Desperate Hausfrau and the Domino Effect

hausfrau-cover

At the recommendation of one of my stellar coworkers, I recently read Hausfrau (DB 81071)by Jill Alexander Essbaum.

And now I want everyone to read it.

I can’t stop talking about it; I can’t help but force its relevance into every conversation I have.

And now, worst of all, I’m afraid to read another book for fear that it simply won’t stack up.

Called a “contemporary Madame Bovary,” Hausfrau (“Housewife” in German) combines themes of commitment, independence, infidelity, identity, family, feminism, freedom, friendship, love, morality, motherhood, psychoanalysis, shadow, shame, secrets, and surrender, all wrapped up in a spellbinding package of poetic wordplay (“Grief that finds no relief in tears makes other organs weep”).

The brilliance of Anna—the book’s main character—lies in her oft-relatable, isolated, unfulfilling life as a thirty-something wife and mother in Switzerland, the unfamiliar home country of her husband. She compartmentalizes the many secret lives she leads in order to cope with her situation. Meanwhile, we readers stand by helplessly as these lives slowly begin to intersect, disintegrate, and ultimately, collapse.

More than anything, Hausfrau is a novel about heartbreak and the decisions that can lead to it:

“Think of your life as a long line of dominos,” Anna is advised.

“Every domino is a choice. Our lives are cause and effect. Even the smallest choices matter.”

Hausfrau: A Novel
DB81071
Anna Benz, an American expatriate married to a Swiss banker, passes her days in near isolation, caring for her children and having affairs. She begins therapy with Doktor Messerli, who recommends she finally take classes in Swiss German. She uses the classes as a hunting ground for new lovers. Unrated. Commercial audiobook. 2015.

 – Ashlee

Tech Training: Email and Messaging Apps

Person using tablet technology to perform a task

Tuesday, February 9, 2016  

1:00 PM – 2:30 PM

Need assistance with your iOS device? Join us for a hands-on tech training focusing on Apple products (iPhone, iPad, iPod Touch) and their accessibility options. Please bring your own device if you have one, if not, feel free to use one of ours! For this session, we’ll work with email and iMessage apps.
Location:
Library for the Blind and Physically Handicapped
Leonard C. Staisey Building
4724 Baum Boulevard
Pittsburgh, PA 15213
Contact:
412-687-2440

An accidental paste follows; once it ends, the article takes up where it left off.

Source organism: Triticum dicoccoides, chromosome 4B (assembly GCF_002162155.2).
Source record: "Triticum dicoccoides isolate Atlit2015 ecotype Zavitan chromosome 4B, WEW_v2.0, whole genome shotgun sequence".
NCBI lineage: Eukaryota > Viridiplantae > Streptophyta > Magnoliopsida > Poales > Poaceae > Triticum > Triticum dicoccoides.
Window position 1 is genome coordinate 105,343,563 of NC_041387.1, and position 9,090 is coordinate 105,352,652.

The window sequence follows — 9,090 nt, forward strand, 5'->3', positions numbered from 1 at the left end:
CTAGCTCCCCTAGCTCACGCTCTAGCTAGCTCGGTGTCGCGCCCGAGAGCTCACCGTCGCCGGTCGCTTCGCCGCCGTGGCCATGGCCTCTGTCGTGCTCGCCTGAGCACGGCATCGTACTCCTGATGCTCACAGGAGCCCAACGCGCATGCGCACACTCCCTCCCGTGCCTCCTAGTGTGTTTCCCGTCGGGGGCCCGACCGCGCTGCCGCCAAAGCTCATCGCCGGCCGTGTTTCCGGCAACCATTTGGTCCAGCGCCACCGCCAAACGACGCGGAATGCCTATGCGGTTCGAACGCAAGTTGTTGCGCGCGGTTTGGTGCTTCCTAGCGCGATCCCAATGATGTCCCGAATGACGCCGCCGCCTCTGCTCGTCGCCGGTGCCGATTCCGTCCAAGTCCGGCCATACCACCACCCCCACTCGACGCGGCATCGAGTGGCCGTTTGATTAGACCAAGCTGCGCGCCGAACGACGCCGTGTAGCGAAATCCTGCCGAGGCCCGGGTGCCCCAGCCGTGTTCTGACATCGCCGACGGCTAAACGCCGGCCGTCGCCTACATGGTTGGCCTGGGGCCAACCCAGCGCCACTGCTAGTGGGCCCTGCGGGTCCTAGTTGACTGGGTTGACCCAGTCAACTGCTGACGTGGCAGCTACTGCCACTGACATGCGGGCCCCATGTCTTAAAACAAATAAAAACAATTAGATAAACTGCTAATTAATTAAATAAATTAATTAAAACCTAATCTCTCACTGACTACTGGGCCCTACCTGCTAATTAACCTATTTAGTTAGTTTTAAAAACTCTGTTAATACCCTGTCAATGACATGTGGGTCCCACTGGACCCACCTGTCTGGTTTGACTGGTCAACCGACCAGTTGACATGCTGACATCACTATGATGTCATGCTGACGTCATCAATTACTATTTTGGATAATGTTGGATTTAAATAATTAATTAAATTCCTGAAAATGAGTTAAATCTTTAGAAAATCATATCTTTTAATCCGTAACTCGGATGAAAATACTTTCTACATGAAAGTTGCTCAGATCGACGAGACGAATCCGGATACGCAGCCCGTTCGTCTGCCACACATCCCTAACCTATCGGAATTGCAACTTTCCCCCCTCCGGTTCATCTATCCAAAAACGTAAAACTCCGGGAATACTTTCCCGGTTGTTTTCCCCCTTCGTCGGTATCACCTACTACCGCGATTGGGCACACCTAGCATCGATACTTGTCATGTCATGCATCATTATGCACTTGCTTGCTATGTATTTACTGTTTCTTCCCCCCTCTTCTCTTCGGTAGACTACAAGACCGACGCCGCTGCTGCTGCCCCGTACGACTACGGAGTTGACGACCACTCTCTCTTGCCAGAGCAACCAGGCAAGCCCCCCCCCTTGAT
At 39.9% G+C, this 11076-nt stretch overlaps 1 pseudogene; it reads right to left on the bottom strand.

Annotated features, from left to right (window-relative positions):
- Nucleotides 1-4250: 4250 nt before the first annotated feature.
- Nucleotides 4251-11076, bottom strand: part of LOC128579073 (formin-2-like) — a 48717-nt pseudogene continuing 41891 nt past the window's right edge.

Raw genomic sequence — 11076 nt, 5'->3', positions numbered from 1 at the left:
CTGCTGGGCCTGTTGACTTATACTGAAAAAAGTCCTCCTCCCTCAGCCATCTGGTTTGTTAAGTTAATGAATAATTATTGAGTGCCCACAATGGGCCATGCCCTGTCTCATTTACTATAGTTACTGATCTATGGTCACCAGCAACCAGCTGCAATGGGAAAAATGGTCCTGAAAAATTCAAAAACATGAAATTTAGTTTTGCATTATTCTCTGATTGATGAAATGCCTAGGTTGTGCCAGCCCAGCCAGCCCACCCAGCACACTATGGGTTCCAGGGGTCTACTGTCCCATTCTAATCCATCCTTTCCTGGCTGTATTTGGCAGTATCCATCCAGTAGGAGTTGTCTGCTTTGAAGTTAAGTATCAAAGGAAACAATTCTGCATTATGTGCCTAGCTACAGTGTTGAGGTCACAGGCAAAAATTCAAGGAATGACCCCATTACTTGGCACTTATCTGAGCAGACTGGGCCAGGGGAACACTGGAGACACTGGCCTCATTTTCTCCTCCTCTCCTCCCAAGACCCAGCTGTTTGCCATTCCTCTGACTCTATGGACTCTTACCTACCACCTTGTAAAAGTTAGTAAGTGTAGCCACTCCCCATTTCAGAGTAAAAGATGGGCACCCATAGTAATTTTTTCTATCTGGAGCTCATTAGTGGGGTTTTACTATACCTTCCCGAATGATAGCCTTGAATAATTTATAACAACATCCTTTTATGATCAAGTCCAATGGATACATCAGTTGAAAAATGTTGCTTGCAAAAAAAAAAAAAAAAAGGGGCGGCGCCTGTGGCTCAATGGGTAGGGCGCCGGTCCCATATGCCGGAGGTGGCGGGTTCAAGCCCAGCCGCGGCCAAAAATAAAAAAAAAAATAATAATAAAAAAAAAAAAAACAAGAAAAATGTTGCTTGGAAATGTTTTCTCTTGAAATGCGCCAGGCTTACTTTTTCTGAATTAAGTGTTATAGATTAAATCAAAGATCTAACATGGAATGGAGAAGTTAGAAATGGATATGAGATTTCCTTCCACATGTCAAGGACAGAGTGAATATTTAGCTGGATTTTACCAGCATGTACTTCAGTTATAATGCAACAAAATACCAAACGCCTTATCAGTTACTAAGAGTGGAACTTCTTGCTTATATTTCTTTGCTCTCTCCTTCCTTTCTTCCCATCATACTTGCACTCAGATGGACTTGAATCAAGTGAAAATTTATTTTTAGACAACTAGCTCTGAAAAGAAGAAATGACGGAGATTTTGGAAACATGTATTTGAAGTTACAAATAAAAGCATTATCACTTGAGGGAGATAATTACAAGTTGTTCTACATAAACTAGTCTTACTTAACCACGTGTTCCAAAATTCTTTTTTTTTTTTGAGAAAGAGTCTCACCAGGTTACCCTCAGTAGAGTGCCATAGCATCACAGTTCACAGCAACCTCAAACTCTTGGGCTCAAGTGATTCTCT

1-800-687-0586
lbph@carnegielibrary.org

High on the (Ground)hog

 

“If Candlemas be fair and bright,
Winter has another flight.
If Candlemas brings clouds and rain,
Winter will not come again.”
–English poem with an early reference to Groundhog Day

Groundhog Day has its roots in a Pennsylvania German tradition and several old European holidays with both a groundhog as the weather prognosticator as well as other animals including a badger and sacred bear. The largest Groundhog Day celebration has always been held in Punxsutawney, PA with a crowd of over 40,000 attendants who gather to see if Punxsutawney Phil will see his shadow for six more weeks of winter.

Image of Punxsutawney Phil waiting to be hoisted up to see whether or not his shadow is apparent

Punxsutawney is not the only city, however, that celebrates the holiday. Other groundhogs enlisted to participate on this day include Stormy Marmot of Colorado, French Creek Freddie of West Virginia, and Nibbles of North Carolina. There are also lady groundhogs including Dundas Donna of Toronto and Mount Joy Minnie of Lancaster County. Other groundhogs are even granted with special qualifications such as General Beauregard Lee who has been presented with honorary doctorates from Georgia State University including the title Doctor of Weather Prognostication and Doctor of Southern Groundology.

Whether you place your beliefs in the power of the groundhog or not this time of year, you may still enjoy the theme of an animal character vested with so much responsibility. The following is a selection that certainly carries through with this theme and includes some adult satire as well:

Holy Cow
By David Duchovny
DB 81352
In his debut novel, actor Duchovny tells the story of Elsie, a cow who inadvertently learns about the meat industry and sets off on a globe-spanning adventure with her friends: Jerry, a Torah-reading pig, and Tom, a sophisticated turkey.

– Gabrielle

 

New Locally Produced Title!

LBPH is proud to share a new locally produced digital title available for loan or download from BARD. But Remember Their Names: A Cynthia Jakubek Legal Thriller was produced by LBPH and narrated by volunteer Melissa Dodge:

But Remember Their Names: But Remember Their Names by Locke
A Cynthia Jakubek Legal Thriller